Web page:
Hello, my name is Liz, and this is where I share stories, ideas and practical tips about living Zero Waste in Sydney, Australia. I write about food waste, composting, foraging, upcycling, helpful resources and more, all through the low waste lens that’s become my habit.

Zero Waste in Sydney

I mainly write about life in my adopted hometown of Sydney, Australia. If you live in Sydney, or are passing through, here is a list of where to shop for unpackaged food as well as a community resources page. If you’re interested in having me speak at your event, please get in touch via the contact form.

My story

It was my deep appreciation for the ocean that led me toward the concept of Zero Waste.

I grew up in Canada’s Pacific Northwest, where nature is hard to ignore as a source of food, fun and spiritual restoration. Summers were spent unravelling the mysteries of tide pools, eating the freshest Dungeness crab, and watching pods of orcas gracefully glide by our small inflatable boat.

At university, surfing became another reason to stick close to the shoreline. I learned to pop up in the pristine waters of Tofino, persisting in spite of a lack of natural ability, too many millimetres of neoprene and water so cold it makes your brain freeze.

Through the surf community I discovered the Surfrider Foundation. I got involved, and led the Vancouver chapter for a time. I learned everything I could about the issue of marine plastic debris. Our chapter’s Rise Above Plastics program centred around community education and monthly beach cleanups. Soon this didn’t go far enough for me on a personal level.

Travels to far flung places and exotic beaches where single use plastic plagued the landscape made me all the more motivated to do better. But what more could I do? I’d already shunned takeaway coffee cups, bottled water, and single use grocery bags.

Around this time, I watched a documentary made two fellow Vancouverites, called The Clean Bin Project. Jen and Grant spent one year competing with each other to produce the least amount of landfill waste. Only the cleanest bin would win. Instead of an incremental approach, Grant and Jen flipped the narrative, making an empty bin the default. They also made it look entirely doable. Like Jen, I also break dishes far too often, but I’m working on it.

Pursuing this idea of Zero Waste was a natural next step, but not an overnight transition. I sought out refill options around the city, became adept at making my own cleaners and personal care. I devoured books about the circular economy and persisted with my efforts to compost in a small apartment with no outdoor space. Gradually, most of my landfill waste has become avoidable or divertable, and living low waste has become second nature. Living this way has helped save me money, slow my consumption, and find joy in simple stuff.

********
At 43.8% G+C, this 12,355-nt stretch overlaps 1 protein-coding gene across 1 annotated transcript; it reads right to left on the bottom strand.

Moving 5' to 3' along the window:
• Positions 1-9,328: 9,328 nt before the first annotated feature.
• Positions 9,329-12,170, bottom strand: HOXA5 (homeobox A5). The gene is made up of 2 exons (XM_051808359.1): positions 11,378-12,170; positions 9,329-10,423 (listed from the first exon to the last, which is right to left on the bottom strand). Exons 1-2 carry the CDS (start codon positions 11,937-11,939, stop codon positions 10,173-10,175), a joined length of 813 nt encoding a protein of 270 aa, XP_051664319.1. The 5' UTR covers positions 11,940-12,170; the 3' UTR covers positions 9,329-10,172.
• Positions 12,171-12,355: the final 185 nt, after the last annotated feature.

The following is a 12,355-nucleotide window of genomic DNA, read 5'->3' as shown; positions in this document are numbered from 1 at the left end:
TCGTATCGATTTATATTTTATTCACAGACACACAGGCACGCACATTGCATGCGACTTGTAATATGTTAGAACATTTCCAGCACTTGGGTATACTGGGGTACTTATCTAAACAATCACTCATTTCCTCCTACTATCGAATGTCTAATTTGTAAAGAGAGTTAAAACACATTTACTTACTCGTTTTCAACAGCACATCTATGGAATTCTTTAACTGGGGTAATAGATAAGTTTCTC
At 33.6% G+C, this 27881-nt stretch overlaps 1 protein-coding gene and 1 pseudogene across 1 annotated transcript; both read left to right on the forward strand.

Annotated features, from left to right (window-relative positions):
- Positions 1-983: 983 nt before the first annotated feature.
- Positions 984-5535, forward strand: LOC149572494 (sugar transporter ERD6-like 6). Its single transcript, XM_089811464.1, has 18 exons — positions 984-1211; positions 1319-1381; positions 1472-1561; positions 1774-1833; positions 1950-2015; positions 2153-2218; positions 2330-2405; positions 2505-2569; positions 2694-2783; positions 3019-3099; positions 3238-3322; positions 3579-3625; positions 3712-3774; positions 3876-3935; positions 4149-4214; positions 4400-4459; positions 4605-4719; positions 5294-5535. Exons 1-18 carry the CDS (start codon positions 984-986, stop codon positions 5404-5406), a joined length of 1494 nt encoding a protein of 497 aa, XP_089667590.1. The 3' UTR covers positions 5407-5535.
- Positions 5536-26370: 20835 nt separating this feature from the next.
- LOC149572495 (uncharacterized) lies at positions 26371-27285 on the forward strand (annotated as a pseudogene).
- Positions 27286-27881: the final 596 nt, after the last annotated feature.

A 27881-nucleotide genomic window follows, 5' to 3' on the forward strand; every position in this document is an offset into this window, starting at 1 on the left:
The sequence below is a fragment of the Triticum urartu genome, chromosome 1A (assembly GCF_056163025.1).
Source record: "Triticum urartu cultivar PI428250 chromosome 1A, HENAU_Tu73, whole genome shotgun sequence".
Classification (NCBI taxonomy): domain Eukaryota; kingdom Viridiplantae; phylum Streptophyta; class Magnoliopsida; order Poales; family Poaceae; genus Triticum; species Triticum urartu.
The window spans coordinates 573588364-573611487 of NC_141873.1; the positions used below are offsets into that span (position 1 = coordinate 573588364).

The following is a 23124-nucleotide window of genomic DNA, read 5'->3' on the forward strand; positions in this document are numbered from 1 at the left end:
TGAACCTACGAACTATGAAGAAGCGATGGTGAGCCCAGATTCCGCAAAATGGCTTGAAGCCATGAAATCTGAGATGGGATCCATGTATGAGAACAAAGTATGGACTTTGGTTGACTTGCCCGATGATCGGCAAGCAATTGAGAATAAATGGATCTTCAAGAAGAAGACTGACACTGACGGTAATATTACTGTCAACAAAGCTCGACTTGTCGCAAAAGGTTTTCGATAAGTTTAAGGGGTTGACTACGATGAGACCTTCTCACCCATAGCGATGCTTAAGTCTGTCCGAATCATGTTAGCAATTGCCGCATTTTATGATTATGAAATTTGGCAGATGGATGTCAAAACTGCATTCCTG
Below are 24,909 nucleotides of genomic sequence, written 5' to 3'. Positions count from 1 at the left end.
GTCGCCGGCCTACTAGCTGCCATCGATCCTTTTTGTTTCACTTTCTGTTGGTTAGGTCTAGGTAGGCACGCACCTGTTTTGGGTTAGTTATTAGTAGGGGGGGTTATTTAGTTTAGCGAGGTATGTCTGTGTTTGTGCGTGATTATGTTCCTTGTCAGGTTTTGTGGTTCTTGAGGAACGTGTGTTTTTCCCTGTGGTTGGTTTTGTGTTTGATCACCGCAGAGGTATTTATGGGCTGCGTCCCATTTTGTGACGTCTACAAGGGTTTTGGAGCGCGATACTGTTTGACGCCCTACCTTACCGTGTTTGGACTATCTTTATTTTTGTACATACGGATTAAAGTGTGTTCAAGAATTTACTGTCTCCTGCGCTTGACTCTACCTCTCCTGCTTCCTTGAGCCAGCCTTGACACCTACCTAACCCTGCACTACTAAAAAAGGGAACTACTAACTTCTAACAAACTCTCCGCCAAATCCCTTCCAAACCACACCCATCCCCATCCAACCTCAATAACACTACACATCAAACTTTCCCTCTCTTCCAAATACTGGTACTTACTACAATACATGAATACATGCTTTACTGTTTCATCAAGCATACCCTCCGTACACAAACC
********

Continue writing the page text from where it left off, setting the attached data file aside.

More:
‘I’ll just do this once’, said 7 billion people.
– unknown

I’m under no illusions that reducing household waste is the solution to all the challenges we’re facing. However, it is a way to take personal responsibility for the shocking amount of materials we each send to landfill. Our per person resource use is increasing faster than the population is growing. Reducing our household waste, often through painless everyday changes, is something that we can start now and immediately see an impact.

Beyond acting as a yardstick for our personal waste footprint, a Zero Waste approach is a way to open our eyes to systemic waste. Navigating life without mountains of waste should be the default, not the exception, nor some niche habit. Nor an aesthetic, while we’re on the topic. When we become waste experts in our home, we’re better equipped to bring this knowledge into our workplaces and social circles.

What we throw away says a lot about what we value.

Zero Waste is about valuing resources more, not less. When we slow down our rate of tossing things away, it necessarily forces us to stop bringing in more stuff, which provides an opportunity to find value in what we already have, including things, but also people, experiences, and time.

Zero Waste is a life pursuit, not a short term challenge, so I don’t operate under a specific set of rules, nor do a keep a trash jar for public consumption. There is no one way to be Zero Waste except to constantly question the concept of ‘waste’.

It can seem like a lot to take in at first, but it gets easier over time. Zero Waste is a practise, not a final destination, and there are always new challenges to consider and adapt to as our lives shift and change.

I’m sharing my stories with you in the hope that they might inspire or simply support you in reducing waste. I’m absolutely fascinated by waste and human behaviour. Happy reading and thanks for stopping by.

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